Understanding food allergies: a guide for parents

Food allergy is an immune system response to eating specific foods or food additives. One study found that eight percent of U.S. children (about 1 in 13) have food allergies. Many babies with symptoms of allergic disease, often in the form of eczema, also go on to develop asthma and/or hay fever at a later age. 

The severity of food allergies can vary from mild to life-threatening so it's important that parents learn to recognize and respond to symptoms.

Is my baby allergic?

One in four children with a family history of allergic disease will develop a food allergy between birth and 7 years of age. Food allergies can be classified into two broad categories: Immediate (IgE mediated) or delayed (non IgE mediated). While immediate food allergies tend to be obvious, even in babies, delayed food allergies can be harder to identify.

  • Immediate food allergies. Symptoms typically occur soon after the causal food has been eaten, and can affect a variety of body parts—itching skin, hives, itching or watery eyes, swelling, nasal congestion, runny nose, dry cough, hoarseness, shortness of breath, wheezing, swelling of the lips and/or tongue, nausea, vomiting, diarrhea, dizziness, and fainting. Anaphylaxis, a severe and life-threatening allergic reaction involving two or more body systems, may occur.
  • Delayed food allergies. Symptoms occur several hours or several days after the causal food has been eaten. Signs are typically gastrointestinal in nature, including delayed onset vomiting or diarrhea and bloody stools.

Parents of newborns sometimes confuse normal fussiness with a medical condition such as food allergy. Normal fussiness tends to occur around the same time each day (often in the evening), and usually responds well to soothing techniques such as skin-to-skin contact, breastfeeding or rocking. In contrast, babies with food allergy may cry for long periods of time, sleep intermittently, and wake suddenly with obvious discomfort. Because fussiness can also be a sign of illness, parents need to be alert for other symptoms as well.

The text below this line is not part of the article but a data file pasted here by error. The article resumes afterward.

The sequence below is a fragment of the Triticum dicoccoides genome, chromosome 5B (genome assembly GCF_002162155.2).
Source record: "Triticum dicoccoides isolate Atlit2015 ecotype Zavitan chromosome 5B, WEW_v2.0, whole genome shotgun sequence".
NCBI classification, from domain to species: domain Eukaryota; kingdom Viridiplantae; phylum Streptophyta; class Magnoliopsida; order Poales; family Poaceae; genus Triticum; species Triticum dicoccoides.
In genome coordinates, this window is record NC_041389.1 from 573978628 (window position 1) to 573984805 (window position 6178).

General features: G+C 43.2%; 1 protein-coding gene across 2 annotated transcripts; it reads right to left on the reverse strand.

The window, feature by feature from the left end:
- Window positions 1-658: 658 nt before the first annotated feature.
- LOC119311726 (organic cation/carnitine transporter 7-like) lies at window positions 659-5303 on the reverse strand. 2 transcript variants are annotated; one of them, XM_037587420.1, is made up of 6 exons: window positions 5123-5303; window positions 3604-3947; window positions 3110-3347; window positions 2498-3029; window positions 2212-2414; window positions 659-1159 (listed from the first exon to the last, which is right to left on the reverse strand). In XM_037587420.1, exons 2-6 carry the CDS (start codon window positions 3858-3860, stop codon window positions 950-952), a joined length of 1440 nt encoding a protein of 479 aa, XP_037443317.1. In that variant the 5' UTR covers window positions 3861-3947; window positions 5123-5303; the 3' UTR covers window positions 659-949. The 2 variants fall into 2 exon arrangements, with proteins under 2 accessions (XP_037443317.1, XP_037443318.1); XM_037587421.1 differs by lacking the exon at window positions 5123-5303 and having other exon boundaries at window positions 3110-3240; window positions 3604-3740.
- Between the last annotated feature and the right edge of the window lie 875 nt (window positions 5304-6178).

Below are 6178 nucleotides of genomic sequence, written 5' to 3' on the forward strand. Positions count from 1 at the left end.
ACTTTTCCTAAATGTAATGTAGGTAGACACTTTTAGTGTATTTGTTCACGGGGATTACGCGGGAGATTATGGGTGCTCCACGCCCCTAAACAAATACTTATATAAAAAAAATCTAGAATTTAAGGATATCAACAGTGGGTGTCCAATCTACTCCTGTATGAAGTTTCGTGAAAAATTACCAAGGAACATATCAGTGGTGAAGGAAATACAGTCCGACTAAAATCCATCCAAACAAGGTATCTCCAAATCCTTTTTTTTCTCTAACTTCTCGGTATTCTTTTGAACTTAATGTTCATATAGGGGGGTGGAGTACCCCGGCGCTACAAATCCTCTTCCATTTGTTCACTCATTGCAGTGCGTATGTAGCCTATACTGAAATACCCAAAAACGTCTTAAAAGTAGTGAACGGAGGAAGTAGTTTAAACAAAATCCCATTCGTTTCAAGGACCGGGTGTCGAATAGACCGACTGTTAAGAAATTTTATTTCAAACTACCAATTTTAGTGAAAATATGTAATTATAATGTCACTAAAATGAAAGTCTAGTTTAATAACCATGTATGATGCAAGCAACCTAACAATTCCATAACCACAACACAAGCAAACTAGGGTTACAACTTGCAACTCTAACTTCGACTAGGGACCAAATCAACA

Maternal diet during pregnancy & breastfeeding

In the past, mothers with a family history of food allergy were told to avoid certain foods during pregnancy in an attempt to reduce their child’s risk of food allergy. But there is no evidence to show that restricting a mother’s diet during pregnancy or while breastfeeding reduces the risk of food allergy in her baby. 

Today, pregnant and breastfeeding women are urged to follow a normal diet that includes a wide variety of healthy foods. Most food allergies won’t become evident until a baby begins to eat the allergy-causing food on her own (around 6 months of age or later, depending on the type of food). 

If your baby has a confirmed food allergy, particularly if her symptoms are severe, her health care provider may suggest that you eliminate certain foods from your diet while breastfeeding.

What if my baby is formula-fed?

Despite the plethora of formulas, there is no “best” formula for babies. The majority of non-breastfed babies are fed cow’s-milk based formula, including those with a family history of allergic disease (high-risk babies). Giving high-risk babies partially hydrolyzed (pre-digested) formula does not prevent the development of food allergy.

Babies with confirmed milk allergy are usually given soy-based formula. Many babies (35–50 percent) allergic to cow’s milk will also react to soy, leaving parents who formula-feed with only one option—elemental (amino-acid based) formula. According to the U.S. Food and Drug Administration (FDA), partially hydrolyzed formulas contain cow's milk peptides (potential antigens) and should not be given to babies with a confirmed cow’s milk allergy. If you suspect that your baby is allergic to cow’s milk, talk with her health care provider about feeding options.

Introduction of solids

What do peanuts, cow’s milk, and shellfish have in common? They are among the eight foods (see them here) that account for 90 percent of all food allergies.

Introducing a variety of foods — including common food allergens such as cow's milk products, wheat, and eggs — around 6 months of age may help to reduce the risk of food allergies in some children.